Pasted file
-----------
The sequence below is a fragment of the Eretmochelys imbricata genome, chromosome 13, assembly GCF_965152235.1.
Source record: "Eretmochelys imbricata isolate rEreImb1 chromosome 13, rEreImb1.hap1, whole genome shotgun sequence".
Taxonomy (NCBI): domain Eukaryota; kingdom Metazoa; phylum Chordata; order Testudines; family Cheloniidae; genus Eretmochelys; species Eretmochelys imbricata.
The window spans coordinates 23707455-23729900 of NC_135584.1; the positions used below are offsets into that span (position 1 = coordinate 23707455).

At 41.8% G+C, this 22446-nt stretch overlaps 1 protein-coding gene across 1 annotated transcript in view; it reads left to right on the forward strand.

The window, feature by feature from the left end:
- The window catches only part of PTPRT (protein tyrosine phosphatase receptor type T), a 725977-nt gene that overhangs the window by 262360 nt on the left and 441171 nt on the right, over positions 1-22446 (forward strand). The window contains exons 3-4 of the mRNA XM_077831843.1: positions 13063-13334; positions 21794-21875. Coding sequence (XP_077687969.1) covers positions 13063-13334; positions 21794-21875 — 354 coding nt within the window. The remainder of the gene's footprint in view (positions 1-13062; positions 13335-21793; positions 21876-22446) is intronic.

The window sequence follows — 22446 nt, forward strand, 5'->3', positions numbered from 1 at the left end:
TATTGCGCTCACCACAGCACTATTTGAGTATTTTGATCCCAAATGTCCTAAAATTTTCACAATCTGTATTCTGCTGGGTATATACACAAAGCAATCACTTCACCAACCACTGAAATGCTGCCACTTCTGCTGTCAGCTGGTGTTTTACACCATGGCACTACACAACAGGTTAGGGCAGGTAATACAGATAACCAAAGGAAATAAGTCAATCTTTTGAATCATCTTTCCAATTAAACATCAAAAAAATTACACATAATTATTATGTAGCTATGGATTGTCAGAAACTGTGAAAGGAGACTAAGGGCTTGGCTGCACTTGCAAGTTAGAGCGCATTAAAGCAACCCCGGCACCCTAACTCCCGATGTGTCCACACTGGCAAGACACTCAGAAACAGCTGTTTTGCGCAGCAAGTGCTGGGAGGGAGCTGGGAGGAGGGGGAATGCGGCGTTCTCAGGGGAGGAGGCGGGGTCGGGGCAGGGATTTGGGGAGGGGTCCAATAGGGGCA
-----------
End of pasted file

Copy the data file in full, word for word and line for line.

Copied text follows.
The sequence below is a fragment of the Eretmochelys imbricata genome, chromosome 13, assembly GCF_965152235.1.
Source record: "Eretmochelys imbricata isolate rEreImb1 chromosome 13, rEreImb1.hap1, whole genome shotgun sequence".
Taxonomy (NCBI): domain Eukaryota; kingdom Metazoa; phylum Chordata; order Testudines; family Cheloniidae; genus Eretmochelys; species Eretmochelys imbricata.
The window spans coordinates 23707455-23729900 of NC_135584.1; the positions used below are offsets into that span (position 1 = coordinate 23707455).

At 41.8% G+C, this 22446-nt stretch overlaps 1 protein-coding gene across 1 annotated transcript in view; it reads left to right on the forward strand.

The window, feature by feature from the left end:
- The window catches only part of PTPRT (protein tyrosine phosphatase receptor type T), a 725977-nt gene that overhangs the window by 262360 nt on the left and 441171 nt on the right, over positions 1-22446 (forward strand). The window contains exons 3-4 of the mRNA XM_077831843.1: positions 13063-13334; positions 21794-21875. Coding sequence (XP_077687969.1) covers positions 13063-13334; positions 21794-21875 — 354 coding nt within the window. The remainder of the gene's footprint in view (positions 1-13062; positions 13335-21793; positions 21876-22446) is intronic.

The window sequence follows — 22446 nt, forward strand, 5'->3', positions numbered from 1 at the left end:
TATTGCGCTCACCACAGCACTATTTGAGTATTTTGATCCCAAATGTCCTAAAATTTTCACAATCTGTATTCTGCTGGGTATATACACAAAGCAATCACTTCACCAACCACTGAAATGCTGCCACTTCTGCTGTCAGCTGGTGTTTTACACCATGGCACTACACAACAGGTTAGGGCAGGTAATACAGATAACCAAAGGAAATAAGTCAATCTTTTGAATCATCTTTCCAATTAAACATCAAAAAAATTACACATAATTATTATGTAGCTATGGATTGTCAGAAACTGTGAAAGGAGACTAAGGGCTTGGCTGCACTTGCAAGTTAGAGCGCATTAAAGCAACCCCGGCACCCTAACTCCCGATGTGTCCACACTGGCAAGACACTCAGAAACAGCTGTTTTGCGCAGCAAGTGCTGGGAGGGAGCTGGGAGGAGGGGGAATGCGGCGTTCTCAGGGGAGGAGGCGGGGTCGGGGCAGGGATTTGGGGAGGGGTCCAATAGGGGCA